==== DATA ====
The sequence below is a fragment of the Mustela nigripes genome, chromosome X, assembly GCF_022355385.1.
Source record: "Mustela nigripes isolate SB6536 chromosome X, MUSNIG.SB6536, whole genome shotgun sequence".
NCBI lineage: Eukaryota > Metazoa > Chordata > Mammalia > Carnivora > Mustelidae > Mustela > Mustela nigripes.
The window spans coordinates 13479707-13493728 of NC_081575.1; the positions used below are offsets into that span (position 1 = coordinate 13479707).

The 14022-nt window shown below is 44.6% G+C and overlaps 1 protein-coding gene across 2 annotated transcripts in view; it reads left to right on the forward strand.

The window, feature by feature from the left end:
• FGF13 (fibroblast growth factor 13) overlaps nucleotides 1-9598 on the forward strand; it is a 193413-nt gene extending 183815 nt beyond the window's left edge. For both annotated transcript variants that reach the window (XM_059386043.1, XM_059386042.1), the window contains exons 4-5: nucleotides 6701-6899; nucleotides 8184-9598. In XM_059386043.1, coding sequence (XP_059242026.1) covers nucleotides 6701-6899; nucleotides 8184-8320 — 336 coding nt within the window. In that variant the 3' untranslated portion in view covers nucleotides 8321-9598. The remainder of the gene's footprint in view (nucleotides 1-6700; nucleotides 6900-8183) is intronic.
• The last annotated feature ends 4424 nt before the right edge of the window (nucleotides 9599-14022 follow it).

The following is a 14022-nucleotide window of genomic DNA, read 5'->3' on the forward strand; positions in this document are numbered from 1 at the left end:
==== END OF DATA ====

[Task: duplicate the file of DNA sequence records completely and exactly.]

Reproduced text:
The sequence below is a fragment of the Mustela nigripes genome, chromosome X, assembly GCF_022355385.1.
Source record: "Mustela nigripes isolate SB6536 chromosome X, MUSNIG.SB6536, whole genome shotgun sequence".
NCBI lineage: Eukaryota > Metazoa > Chordata > Mammalia > Carnivora > Mustelidae > Mustela > Mustela nigripes.
The window spans coordinates 13479707-13493728 of NC_081575.1; the positions used below are offsets into that span (position 1 = coordinate 13479707).

The 14022-nt window shown below is 44.6% G+C and overlaps 1 protein-coding gene across 2 annotated transcripts in view; it reads left to right on the forward strand.

The window, feature by feature from the left end:
• FGF13 (fibroblast growth factor 13) overlaps nucleotides 1-9598 on the forward strand; it is a 193413-nt gene extending 183815 nt beyond the window's left edge. For both annotated transcript variants that reach the window (XM_059386043.1, XM_059386042.1), the window contains exons 4-5: nucleotides 6701-6899; nucleotides 8184-9598. In XM_059386043.1, coding sequence (XP_059242026.1) covers nucleotides 6701-6899; nucleotides 8184-8320 — 336 coding nt within the window. In that variant the 3' untranslated portion in view covers nucleotides 8321-9598. The remainder of the gene's footprint in view (nucleotides 1-6700; nucleotides 6900-8183) is intronic.
• The last annotated feature ends 4424 nt before the right edge of the window (nucleotides 9599-14022 follow it).

The following is a 14022-nucleotide window of genomic DNA, read 5'->3' on the forward strand; positions in this document are numbered from 1 at the left end: